SQLite is an embedded database which store all database data in a file. Because SQLite itself is written in C and small in size, it is often integrated into various applications, such as iOS and Android Apps. Python has built-in SQLite3 support, so you don’t need to install anything to use SQLite in Python.
1. Some concepts about database table and database operation in Python.
- A table is a collection of relational data stored in a database. A database usually contains multiple tables, such as the tables of schools, students and so on. Tables are associated with each other by foreign keys.
- To operate a relational database, you first need to connect to the database use a connection object, then all database operations will process through this connection object.
- Once connected to the database, you need to open a Cursor object which executes the SQL statement and then obtains the result of the execution.
- Python defines a set of API interfaces to operate on a database. To connect any database in Python, you only need to provide a database driver that conforms to Python standards.
- Because the Python SQLite driver has been built into the Python standard library, we can operate the SQLite database directly.
2. Python insert data to SQLite table example.
# import SQLite db driver for Python. >>> import sqlite3 # connect to SQLite database, the database data will be saved in file test.db, if the db file do not exist then create it automatically. >>> conn = sqlite3.connect('test.db') # create a cursor object from the connection object. >>> cursor = conn.cursor() # execute a sql statement which will create user table. >>> cursor.execute('create table user (id varchar(20) primary key, name varchar(20))') <sqlite3.Cursor object at 0x10f8aa260> # execute another sql statement which will insert one record in user table >>> cursor.execute('insert into user (id, name) values (\'1\', \'Michael\')') <sqlite3.Cursor object at 0x10f8aa260> # get inserted row count by the cursor's rowcount property >>> cursor.rowcount 1 # do not forget close cursor at the end of the programe. >>> cursor.close() # commit the transaction to database to make it changed forever. >>> conn.commit() # you should close the connection object at the end. >>> conn.close()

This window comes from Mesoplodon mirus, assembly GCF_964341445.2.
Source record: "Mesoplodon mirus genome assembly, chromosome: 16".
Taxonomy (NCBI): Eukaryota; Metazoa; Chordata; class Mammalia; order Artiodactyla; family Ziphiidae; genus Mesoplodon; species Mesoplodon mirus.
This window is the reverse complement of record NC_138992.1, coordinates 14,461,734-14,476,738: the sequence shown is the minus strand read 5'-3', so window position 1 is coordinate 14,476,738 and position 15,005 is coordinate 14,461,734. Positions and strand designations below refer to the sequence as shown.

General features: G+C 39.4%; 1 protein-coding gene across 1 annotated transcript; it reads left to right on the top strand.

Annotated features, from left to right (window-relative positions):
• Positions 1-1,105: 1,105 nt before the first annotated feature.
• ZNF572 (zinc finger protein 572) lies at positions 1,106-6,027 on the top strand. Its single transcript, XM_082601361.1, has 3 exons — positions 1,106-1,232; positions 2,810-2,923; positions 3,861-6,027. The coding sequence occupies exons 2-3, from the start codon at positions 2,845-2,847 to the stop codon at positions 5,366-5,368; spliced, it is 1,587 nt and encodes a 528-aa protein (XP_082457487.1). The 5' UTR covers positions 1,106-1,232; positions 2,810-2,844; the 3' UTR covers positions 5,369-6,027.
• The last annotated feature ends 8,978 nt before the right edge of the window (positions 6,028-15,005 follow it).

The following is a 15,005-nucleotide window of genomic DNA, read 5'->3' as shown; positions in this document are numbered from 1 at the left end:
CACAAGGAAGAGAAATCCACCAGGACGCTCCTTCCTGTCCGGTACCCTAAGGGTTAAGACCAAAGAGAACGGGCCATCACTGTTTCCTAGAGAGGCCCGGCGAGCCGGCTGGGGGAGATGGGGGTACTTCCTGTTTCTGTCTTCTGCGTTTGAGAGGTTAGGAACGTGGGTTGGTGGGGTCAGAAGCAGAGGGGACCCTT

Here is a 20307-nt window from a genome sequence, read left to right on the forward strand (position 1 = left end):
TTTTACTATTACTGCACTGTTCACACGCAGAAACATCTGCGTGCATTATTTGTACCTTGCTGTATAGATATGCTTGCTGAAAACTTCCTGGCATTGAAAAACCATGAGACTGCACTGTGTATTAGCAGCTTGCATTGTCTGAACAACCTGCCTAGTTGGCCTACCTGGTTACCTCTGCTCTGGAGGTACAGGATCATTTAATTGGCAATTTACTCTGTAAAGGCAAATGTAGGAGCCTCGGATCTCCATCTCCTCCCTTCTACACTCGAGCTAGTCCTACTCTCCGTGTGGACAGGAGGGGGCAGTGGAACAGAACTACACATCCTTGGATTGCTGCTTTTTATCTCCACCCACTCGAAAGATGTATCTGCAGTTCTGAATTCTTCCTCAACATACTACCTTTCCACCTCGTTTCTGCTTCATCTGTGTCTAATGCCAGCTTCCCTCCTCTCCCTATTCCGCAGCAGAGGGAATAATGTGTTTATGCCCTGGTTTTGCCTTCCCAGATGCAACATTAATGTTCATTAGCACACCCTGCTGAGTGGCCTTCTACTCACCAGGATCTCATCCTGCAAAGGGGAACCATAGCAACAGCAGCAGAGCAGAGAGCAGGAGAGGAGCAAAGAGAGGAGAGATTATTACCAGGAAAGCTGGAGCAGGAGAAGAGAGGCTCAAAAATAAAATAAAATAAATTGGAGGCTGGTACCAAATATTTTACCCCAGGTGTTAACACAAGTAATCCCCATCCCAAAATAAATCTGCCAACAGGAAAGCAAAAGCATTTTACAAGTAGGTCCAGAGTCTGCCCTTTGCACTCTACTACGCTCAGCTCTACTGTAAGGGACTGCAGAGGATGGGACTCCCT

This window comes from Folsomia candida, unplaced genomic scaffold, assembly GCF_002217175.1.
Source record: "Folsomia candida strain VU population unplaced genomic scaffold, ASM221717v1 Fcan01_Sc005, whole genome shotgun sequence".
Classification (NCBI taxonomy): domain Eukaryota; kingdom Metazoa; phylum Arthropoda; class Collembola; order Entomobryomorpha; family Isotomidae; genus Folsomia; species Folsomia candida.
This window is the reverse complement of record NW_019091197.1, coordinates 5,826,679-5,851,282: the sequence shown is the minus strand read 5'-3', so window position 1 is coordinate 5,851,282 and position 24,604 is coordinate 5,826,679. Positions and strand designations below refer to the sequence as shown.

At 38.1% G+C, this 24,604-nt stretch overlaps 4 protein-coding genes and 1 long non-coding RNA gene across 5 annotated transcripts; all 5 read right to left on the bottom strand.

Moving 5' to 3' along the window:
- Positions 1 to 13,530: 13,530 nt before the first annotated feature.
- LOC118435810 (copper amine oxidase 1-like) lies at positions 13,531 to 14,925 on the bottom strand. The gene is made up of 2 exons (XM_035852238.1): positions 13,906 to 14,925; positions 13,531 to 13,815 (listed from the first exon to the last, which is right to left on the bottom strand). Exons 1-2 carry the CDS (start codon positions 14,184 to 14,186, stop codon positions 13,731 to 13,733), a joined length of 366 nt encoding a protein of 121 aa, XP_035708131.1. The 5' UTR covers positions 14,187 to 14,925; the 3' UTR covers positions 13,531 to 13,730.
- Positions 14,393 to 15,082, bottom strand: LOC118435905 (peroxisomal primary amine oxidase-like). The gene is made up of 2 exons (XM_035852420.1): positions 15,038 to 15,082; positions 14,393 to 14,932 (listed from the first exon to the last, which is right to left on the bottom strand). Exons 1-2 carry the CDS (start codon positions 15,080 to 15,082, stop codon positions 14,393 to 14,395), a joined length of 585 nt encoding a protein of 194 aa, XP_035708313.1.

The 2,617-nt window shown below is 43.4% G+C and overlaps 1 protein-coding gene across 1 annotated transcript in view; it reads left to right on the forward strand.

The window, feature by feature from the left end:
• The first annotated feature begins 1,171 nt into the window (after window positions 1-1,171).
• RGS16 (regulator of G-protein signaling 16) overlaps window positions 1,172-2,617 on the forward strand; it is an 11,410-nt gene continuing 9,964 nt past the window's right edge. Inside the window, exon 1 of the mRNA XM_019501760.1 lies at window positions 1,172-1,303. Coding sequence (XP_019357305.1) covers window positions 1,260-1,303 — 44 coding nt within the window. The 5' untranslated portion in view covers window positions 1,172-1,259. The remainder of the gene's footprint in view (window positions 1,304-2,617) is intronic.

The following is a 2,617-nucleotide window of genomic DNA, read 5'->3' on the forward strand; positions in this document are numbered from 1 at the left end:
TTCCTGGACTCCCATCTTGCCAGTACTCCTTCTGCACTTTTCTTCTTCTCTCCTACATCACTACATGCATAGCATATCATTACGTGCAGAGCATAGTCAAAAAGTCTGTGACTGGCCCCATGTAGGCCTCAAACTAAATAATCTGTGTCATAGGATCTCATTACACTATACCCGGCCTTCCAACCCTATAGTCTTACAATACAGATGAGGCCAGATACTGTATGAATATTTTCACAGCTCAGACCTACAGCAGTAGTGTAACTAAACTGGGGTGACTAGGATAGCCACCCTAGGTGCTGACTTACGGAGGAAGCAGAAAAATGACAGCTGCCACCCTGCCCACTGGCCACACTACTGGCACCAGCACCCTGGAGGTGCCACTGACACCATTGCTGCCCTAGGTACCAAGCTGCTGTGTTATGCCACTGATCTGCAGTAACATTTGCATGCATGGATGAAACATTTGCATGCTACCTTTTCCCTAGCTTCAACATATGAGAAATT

3. Python select data from SQLite table example.
# get SQLite databse connection object. >>> conn = sqlite3.connect('test.db') # get db cursor object. >>> cursor = conn.cursor() # execute select sql statement >>> cursor.execute('select * from user where id=?', ('1',)) <sqlite3.Cursor object at 0x10f8aa340> # get all select result >>> values = cursor.fetchall() # print out the records value >>> values [('1', 'Michael')] # close the cursor and connection at the end. >>> cursor.close() >>> conn.close()